The everyday world of the domestic landscape provides the subject matter of The Ortho Rooms. Taking its name from the popular Ortho Books for home and garden care, this series of works blurrs perceptual distinctions between painting, photography and constructed reality. Set behind lenses, these foreshortened spaces occupy the hidden architecture of the wall, offering the viewer an encompassing and magical view of the mundane – a backyard overgrown with dandelions, a kitchen linoleum floor pierced by the leg of a stool, a downspout clogged with dead leaves.
Each consists of a meticulously constructed diorama installed whitin the hidden architecture of the wall and viewed through a circular window of glass lenses. Seemingly captured and brought back to the gallery enshrined not on the walls, as with a painting, but literally whithin them- these scenes, when made available for scrutiny, reveal themselves as the fictive imaginings they really are. The viewer is drawn into a seemingly idyllic landscape at once determinate and infinite, natural and contrived, prosaic and otherworldly. Reality has been de- familiarized, the uncanny has supplanted the commonplace.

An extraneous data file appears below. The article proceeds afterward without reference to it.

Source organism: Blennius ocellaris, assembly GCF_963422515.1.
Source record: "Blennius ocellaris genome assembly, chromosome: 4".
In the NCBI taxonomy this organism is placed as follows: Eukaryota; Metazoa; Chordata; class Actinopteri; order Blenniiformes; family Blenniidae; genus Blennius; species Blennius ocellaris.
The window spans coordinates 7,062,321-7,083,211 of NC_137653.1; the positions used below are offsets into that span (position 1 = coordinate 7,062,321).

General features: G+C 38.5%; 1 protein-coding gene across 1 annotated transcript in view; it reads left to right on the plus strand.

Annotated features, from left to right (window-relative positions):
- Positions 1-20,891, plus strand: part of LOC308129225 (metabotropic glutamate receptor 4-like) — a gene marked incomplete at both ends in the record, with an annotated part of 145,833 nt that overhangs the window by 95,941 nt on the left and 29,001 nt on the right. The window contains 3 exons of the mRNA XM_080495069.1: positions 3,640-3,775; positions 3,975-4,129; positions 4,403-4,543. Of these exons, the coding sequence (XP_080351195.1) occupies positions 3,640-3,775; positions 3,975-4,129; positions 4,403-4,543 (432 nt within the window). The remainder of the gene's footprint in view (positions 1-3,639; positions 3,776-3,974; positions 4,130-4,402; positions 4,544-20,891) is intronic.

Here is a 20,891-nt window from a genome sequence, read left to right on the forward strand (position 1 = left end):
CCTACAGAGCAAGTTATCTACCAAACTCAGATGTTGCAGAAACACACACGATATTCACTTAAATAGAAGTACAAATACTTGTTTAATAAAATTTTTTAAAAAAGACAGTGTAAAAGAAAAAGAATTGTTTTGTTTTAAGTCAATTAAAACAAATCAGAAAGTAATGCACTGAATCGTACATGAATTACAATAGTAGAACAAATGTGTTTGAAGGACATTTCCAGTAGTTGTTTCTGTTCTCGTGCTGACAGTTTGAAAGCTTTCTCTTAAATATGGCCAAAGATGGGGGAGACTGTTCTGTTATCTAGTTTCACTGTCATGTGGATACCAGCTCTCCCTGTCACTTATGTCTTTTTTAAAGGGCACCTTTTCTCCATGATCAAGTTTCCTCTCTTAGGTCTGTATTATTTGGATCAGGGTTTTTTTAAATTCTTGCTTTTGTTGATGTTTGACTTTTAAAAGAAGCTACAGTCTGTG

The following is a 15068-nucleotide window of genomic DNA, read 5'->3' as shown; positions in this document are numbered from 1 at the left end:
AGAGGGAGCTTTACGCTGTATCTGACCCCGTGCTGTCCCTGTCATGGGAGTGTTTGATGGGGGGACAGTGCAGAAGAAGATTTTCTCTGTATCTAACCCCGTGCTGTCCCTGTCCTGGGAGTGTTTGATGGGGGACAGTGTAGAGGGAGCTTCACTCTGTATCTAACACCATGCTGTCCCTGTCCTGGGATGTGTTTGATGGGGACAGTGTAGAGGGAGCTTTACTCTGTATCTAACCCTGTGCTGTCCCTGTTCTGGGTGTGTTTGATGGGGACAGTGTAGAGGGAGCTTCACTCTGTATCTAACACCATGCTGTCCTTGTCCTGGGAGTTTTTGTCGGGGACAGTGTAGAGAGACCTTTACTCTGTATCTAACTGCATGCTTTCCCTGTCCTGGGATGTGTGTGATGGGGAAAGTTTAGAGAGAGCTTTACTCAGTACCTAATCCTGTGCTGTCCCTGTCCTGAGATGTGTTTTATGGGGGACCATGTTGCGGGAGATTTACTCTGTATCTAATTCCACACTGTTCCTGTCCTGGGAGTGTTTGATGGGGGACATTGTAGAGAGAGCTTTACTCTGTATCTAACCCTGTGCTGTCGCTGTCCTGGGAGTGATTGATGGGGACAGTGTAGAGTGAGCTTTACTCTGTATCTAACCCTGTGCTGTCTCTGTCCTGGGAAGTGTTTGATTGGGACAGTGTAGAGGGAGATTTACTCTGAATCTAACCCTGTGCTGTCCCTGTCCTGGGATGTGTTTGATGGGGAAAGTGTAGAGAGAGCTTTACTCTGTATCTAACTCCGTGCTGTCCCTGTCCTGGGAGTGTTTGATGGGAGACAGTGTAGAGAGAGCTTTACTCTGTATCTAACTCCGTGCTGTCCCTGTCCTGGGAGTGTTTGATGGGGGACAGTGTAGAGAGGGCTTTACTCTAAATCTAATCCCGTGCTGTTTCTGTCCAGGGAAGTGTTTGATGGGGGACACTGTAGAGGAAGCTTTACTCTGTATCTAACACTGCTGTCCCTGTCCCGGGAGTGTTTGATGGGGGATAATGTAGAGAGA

Magic has long served to capture human imagination by seeming to make possibile the impossible, and by turning one reality into another. Similarly, a kind of pseudoscience or homespun natural phenomena characterizes Patricks work whose subjects are typically at odds with an increasingly anxious and paranoid world. In their manic attempt at achieving the impossible, it is only in their futile attempt at transcending their reality that they succeed. In the end, the gesture serves to tell a story about the impossible journey, rather than the destination itself.